Meditation can help tame your emotions even if you are not a mindful person, suggests a new study
Mindfulness, a moment-by-moment awareness of one’s thoughts, feelings and sensations, has gained worldwide popularity as a way to promote health and well-being.
“Our findings not only demonstrate that meditation improves emotional health, but that people can acquire these benefits regardless of their ‘natural’ ability to be mindful,” said lead investigator Yanli Lin, a graduate student at the Michigan State University.
For the study, the team assessed 68 participants for mindfulness using a scientifically validated survey.
The participants were then randomly assigned to engage in an 18-minute audio-guided meditation or listen to a control presentation of how to learn a new language, before viewing negative pictures (such as a bloody corpse) while their brain activity was recorded.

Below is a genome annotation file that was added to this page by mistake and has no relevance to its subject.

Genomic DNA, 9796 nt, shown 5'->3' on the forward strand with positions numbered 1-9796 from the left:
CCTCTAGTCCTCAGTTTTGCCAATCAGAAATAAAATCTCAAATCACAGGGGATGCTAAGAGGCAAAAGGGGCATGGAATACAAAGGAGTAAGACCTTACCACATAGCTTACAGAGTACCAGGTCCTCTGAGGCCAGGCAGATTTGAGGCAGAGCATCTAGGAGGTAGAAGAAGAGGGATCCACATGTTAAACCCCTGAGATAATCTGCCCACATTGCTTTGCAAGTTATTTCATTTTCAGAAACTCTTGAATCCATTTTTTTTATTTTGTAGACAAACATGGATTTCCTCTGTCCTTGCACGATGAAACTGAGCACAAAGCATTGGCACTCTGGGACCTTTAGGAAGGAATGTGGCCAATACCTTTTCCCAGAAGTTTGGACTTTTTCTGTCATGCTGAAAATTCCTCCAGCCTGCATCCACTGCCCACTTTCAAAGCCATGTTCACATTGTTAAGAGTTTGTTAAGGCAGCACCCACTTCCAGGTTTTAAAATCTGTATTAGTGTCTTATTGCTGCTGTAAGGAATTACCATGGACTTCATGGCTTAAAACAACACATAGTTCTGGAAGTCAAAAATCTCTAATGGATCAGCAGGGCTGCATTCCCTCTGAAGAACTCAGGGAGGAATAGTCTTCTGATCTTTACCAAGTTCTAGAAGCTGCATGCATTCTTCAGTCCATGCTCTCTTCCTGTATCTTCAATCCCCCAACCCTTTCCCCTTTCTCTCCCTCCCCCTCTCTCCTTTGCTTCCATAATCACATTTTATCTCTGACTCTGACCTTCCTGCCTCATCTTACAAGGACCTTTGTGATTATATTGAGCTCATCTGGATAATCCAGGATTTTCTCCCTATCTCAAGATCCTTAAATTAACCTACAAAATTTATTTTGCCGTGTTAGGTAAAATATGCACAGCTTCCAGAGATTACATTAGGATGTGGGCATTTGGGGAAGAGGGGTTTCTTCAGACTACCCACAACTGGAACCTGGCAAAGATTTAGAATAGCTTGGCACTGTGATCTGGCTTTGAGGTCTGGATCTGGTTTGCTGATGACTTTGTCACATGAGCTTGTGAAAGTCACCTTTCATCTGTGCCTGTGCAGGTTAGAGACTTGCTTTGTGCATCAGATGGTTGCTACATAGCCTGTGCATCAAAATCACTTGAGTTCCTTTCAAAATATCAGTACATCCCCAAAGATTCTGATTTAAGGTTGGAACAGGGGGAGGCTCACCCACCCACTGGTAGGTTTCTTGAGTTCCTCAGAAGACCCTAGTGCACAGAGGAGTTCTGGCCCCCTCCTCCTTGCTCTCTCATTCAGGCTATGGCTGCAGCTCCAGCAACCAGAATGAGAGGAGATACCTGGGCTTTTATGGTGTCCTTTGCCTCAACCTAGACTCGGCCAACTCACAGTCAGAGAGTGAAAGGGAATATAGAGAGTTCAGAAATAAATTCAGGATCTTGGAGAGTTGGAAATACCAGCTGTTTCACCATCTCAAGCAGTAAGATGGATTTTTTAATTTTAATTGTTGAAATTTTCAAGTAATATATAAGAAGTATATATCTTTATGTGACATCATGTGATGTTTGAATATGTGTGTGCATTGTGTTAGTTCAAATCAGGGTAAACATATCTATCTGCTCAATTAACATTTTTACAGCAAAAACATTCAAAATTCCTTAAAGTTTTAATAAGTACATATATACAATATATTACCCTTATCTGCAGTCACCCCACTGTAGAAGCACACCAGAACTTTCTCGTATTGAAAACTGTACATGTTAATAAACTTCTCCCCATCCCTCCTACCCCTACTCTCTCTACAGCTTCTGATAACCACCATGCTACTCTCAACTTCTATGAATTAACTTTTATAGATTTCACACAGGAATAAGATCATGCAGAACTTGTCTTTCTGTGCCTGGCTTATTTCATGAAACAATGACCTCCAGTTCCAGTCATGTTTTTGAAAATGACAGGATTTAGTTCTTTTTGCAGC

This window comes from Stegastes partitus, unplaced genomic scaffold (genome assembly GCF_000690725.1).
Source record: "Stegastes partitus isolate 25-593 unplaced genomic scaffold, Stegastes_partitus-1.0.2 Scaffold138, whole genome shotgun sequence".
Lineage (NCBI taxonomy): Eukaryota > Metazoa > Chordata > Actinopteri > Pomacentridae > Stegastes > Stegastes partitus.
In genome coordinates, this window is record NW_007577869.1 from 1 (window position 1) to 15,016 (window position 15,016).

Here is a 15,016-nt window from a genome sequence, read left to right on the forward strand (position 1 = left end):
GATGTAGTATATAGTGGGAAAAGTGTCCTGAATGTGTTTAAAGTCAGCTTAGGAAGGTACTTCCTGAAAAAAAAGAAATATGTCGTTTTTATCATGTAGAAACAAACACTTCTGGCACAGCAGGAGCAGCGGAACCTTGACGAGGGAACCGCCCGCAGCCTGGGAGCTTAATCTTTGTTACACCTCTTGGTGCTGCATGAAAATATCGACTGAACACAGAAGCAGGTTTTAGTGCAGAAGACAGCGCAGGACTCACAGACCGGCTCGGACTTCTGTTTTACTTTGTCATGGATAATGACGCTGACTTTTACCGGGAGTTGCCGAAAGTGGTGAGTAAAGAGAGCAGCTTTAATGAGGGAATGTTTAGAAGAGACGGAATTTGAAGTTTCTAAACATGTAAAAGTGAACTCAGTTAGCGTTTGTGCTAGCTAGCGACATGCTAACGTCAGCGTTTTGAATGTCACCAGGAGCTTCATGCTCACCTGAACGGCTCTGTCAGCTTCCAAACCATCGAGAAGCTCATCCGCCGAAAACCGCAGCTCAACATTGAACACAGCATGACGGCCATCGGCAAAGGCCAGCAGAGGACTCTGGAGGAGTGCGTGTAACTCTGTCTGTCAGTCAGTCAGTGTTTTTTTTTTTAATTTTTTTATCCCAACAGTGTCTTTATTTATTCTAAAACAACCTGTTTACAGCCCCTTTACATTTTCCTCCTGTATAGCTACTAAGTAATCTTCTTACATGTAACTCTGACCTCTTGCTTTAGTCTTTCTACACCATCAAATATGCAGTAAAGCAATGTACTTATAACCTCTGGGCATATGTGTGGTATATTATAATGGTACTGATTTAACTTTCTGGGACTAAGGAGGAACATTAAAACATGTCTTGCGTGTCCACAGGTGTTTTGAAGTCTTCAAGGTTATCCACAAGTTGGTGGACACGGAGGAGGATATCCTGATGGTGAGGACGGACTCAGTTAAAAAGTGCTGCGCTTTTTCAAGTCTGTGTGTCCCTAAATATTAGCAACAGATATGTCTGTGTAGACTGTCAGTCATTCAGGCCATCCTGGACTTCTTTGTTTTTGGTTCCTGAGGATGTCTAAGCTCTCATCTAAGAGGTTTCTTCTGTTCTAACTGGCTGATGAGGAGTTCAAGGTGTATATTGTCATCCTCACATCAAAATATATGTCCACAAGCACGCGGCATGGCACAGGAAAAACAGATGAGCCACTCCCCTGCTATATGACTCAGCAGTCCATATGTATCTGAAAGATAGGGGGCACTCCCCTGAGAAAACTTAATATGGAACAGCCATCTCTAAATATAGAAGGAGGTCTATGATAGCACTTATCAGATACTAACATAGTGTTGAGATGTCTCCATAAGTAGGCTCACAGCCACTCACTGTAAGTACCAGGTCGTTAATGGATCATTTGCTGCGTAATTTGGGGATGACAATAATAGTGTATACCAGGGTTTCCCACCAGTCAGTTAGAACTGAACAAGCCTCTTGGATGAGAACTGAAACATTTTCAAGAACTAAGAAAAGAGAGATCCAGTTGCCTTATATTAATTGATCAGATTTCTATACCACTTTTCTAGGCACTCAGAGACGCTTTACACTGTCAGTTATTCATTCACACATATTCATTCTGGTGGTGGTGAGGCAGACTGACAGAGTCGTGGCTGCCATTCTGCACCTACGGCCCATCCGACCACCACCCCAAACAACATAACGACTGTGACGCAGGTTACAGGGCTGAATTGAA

The participants who meditated — they had varying levels of natural mindfulness — showed similar levels of “emotion regulatory” brain activity as people with high levels of natural mindfulness.
In other words, their emotional brains recovered quickly after viewing the troubling photos, essentially keeping their negative emotions in check, the researchers said.
Further, some of the participants were instructed to look at the gruesome photos “mindfully” while others received no such instruction.
The people who viewed the photos “mindfully” showed no better ability to keep their negative emotions in check.